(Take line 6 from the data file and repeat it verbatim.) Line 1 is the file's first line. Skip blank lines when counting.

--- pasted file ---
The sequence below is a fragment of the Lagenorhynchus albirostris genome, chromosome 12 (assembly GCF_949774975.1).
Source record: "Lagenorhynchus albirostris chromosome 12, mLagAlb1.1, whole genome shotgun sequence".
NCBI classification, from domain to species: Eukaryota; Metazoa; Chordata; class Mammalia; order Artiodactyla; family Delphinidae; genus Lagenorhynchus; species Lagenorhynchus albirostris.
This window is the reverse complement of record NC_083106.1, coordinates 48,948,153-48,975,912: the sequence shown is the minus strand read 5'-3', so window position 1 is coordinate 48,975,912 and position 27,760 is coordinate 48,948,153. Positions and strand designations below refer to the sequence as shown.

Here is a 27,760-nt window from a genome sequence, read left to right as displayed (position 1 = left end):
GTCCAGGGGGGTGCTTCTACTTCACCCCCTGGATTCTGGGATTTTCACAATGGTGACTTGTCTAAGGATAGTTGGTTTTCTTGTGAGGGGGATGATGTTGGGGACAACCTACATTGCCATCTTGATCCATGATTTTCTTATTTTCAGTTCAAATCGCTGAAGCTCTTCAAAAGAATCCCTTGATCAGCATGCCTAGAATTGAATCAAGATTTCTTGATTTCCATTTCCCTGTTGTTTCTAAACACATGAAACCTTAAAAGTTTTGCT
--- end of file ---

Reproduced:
GTCCAGGGGGGTGCTTCTACTTCACCCCCTGGATTCTGGGATTTTCACAATGGTGACTTGTCTAAGGATAGTTGGTTTTCTTGTGAGGGGGATGATGTTGGGGACAACCTACATTGCCATCTTGATCCATGATTTTCTTATTTTCAGTTCAAATCGCTGAAGCTCTTCAAAAGAATCCCTTGATCAGCATGCCTAGAATTGAATCAAGATTTCTTGATTTCCATTTCCCTGTTGTTTCTAAACACATGAAACCTTAAAAGTTTTGCT